In recent years we’ve seen the rise of ‘the design-led company’ – think Apple, Netflix, Airbnb. For these businesses, design actively shapes business strategy, with user experience at the heart of everything they do. It makes perfect sense, as people will only keep buying, subscribing to and engaging with products if they enjoy using them.

However, while design-led success stories abound, there is still huge variation between organisations in terms of how they view and approach the design process.  

Varying design maturity

For me, organisations can be split into five groups in terms of their design maturity.

  • Low maturity – these organisations see design as separate to product development. They create solutions, and then send them to designers to beautify. But pretty does not necessarily mean user friendly and it can result in solutions that look great but just don’t meet customer needs.
  • Limited maturity – designers are part of the team, working alongside product managers and developers but generally in a subordinate role.
  • Moderate maturity – design is on a par with product and technology when it comes to driving strategy.
  • High maturity – UX and design are part of the organisational culture and the executive team fully understands the impact that a great user experience can bring to the business’ bottom line.
  • Maximum maturity – design is intrinsic to the value of the company, with designers forming part of the executive team. The function is key to shaping overall strategy.

While reaching level five is obviously hugely advantageous to companies, there are few who can really claim to have achieved it. I’d say the majority of organisations average out around levels two or three. But taking steps to move through the ranks could unlock significant growth and reap substantial rewards.

The current picture

In 2019, digital product design platform, InVision surveyed 2,200 companies across 24 industries. It found that just 5% were empowering design for the greatest benefits. And these benefits are significant. Nearly all – a whopping 92% – said their design team had a proven impact on their revenue. And 85% said design had helped them save on costs, with over half (52%) reporting it had boosted the company’s valuation too.  

Thinking about the landscape post-pandemic, and the inevitable need to keep an increasingly remote workforce and a more distanced society engaged, it’s going to be even more important for technology businesses to consider their design maturity.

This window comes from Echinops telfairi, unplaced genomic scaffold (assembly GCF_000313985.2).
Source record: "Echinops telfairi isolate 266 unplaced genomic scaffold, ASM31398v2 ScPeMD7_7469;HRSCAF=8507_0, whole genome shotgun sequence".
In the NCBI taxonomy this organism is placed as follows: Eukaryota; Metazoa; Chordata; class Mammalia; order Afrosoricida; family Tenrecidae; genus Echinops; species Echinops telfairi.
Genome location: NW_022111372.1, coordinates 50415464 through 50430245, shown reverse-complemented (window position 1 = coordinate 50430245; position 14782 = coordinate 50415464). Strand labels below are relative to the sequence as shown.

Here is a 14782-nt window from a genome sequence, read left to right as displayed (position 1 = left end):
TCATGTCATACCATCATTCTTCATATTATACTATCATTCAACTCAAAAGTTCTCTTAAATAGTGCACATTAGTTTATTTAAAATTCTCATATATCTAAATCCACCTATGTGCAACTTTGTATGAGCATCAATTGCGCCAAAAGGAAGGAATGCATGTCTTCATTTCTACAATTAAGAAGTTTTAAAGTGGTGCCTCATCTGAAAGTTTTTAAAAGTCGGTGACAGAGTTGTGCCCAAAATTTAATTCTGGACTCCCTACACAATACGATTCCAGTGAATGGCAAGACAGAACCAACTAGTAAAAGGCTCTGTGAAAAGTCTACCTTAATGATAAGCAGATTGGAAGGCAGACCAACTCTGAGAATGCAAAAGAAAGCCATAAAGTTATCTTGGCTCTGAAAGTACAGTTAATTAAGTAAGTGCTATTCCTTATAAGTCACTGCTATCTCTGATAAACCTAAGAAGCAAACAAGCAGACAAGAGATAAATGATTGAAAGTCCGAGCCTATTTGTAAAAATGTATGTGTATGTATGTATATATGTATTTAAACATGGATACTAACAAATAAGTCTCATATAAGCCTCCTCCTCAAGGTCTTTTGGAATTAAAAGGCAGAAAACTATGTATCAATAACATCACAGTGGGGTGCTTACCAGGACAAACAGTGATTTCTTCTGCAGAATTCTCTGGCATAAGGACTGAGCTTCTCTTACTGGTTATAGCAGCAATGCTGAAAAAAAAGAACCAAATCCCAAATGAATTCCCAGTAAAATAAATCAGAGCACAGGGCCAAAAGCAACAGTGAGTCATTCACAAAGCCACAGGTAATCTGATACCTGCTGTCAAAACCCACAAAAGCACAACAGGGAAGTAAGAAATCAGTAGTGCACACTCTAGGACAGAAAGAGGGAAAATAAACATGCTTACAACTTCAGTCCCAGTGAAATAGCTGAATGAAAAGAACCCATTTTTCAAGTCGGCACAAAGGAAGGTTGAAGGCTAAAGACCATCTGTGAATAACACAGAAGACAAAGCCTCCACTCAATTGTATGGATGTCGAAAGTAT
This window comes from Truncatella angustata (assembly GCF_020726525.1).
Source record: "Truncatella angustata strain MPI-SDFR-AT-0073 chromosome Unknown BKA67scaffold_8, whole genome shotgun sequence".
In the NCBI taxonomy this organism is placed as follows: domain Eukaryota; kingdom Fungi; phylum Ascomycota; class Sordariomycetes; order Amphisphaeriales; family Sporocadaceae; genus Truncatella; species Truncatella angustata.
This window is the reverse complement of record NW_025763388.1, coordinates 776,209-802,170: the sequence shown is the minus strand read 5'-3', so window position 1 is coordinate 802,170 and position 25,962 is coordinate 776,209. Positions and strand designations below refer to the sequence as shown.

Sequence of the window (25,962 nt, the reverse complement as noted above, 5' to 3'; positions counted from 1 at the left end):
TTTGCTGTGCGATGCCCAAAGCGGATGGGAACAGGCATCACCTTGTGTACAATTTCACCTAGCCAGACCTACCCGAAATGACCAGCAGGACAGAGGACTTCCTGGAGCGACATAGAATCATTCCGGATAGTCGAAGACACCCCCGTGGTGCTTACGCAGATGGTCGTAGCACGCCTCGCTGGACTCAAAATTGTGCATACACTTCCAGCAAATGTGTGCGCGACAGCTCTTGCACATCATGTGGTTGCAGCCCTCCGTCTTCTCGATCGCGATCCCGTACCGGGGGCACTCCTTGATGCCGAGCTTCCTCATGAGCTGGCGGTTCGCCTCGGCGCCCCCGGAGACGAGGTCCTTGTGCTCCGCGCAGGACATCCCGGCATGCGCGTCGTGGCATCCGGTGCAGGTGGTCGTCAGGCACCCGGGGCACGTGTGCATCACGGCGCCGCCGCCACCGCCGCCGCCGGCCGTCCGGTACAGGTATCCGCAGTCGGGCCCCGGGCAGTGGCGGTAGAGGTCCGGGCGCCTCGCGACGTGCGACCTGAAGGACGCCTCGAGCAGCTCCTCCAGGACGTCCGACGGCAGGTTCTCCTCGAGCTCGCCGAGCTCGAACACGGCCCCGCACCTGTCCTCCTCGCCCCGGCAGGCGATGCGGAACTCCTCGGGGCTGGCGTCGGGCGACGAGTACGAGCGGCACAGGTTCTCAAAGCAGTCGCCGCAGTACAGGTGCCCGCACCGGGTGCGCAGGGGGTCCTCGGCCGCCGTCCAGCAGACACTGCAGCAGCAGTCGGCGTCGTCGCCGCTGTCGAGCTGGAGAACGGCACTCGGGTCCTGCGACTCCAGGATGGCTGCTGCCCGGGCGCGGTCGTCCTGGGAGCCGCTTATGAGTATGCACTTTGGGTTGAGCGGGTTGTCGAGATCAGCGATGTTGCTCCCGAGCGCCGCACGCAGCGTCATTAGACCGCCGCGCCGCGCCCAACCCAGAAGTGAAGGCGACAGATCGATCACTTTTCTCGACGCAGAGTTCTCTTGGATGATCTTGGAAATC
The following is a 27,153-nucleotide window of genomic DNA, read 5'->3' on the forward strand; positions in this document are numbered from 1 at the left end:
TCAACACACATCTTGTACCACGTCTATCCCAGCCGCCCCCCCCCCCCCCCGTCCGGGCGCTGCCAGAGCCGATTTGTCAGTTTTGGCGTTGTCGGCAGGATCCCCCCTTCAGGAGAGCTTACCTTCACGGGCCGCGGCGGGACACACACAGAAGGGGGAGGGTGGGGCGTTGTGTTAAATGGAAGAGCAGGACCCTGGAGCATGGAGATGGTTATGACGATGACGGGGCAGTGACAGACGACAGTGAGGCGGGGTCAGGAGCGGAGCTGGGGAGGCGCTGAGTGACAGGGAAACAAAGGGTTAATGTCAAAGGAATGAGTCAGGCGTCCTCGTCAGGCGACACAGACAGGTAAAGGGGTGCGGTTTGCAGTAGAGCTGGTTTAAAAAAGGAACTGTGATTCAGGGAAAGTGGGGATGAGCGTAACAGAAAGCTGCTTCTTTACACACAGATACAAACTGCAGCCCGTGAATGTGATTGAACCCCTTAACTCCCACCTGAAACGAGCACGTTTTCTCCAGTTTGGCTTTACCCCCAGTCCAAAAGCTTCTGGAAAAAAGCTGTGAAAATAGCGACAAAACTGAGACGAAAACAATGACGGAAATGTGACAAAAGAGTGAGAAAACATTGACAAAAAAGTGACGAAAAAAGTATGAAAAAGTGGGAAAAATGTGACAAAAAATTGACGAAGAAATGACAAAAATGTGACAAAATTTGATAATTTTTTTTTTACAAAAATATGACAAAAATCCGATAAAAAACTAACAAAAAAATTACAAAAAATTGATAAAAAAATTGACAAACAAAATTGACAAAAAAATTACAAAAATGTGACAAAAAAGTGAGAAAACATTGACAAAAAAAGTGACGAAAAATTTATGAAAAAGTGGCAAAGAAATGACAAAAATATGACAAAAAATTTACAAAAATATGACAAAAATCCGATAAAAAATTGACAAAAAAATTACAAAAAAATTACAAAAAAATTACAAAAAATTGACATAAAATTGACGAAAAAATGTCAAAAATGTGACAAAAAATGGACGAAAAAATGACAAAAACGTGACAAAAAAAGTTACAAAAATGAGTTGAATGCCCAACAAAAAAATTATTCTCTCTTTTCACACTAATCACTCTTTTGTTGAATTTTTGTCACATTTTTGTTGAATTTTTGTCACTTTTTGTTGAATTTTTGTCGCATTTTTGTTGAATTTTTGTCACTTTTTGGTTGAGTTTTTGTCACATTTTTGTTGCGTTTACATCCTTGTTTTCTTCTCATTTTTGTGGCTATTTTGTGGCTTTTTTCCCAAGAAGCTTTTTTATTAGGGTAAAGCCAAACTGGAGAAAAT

Serving a tech-reliant workforce

Since early 2020, technology has become a real lifeline for many of us – enabling us to keep working, socialising and shopping. This has naturally created huge opportunities for tech businesses; Zoom’s astronomical growth is just one example.

On the flipside, the wealth of technology available to us means that users have options. If a platform doesn’t offer an exceptional experience (the type they get from consumer-grade products such as iOS or Netflix), they just won’t use it.

Enterprise technologies are not immune from consumer expectations. They may be purchased by organisations, but people are still the end users. If they find the user experience wanting, they won’t engage.

That’s why at Darwin, design and UX is a thread running through everything from concept to development.

We work hand-in-hand with product managers and engineers to make sure the platform is easy, responsive, and pleasant to use. This doesn’t necessarily mean removing steps and making tasks as quick as possible to execute – although the latter obviously has its merits. We want to make the browsing experience engaging and useful. This is just as important when people are considering their benefits selection as when they’re looking for something to wear. Everything from colour scheme to layout is carefully considered with users in mind.

A catalyst for progress

As in many sectors, the pandemic has served as a catalyst to progress. Organisations around the world have seen first-hand the power (and pitfalls) of the technology they invest in. As such, there has been a growing focus on and investment in the HR function and employee experience, as seen in Microsoft’s new employee experience platform, Viva. This aggregates employees’ experiences in a single coherent platform, across four key areas: engagement, wellbeing, learning and knowledge. For tech businesses, there’s no doubt that design is rising up the agenda. Business leaders are increasingly understanding that design and UX can make all the difference in whether they sink or swim in a crowded and competitive industry.

Regardless of business area, it’s clear that design cannot be overlooked and exciting changes are on the horizon. Indeed, many are already afoot. I, for one, am looking forward to seeing how user experience and engagement evolve as a result.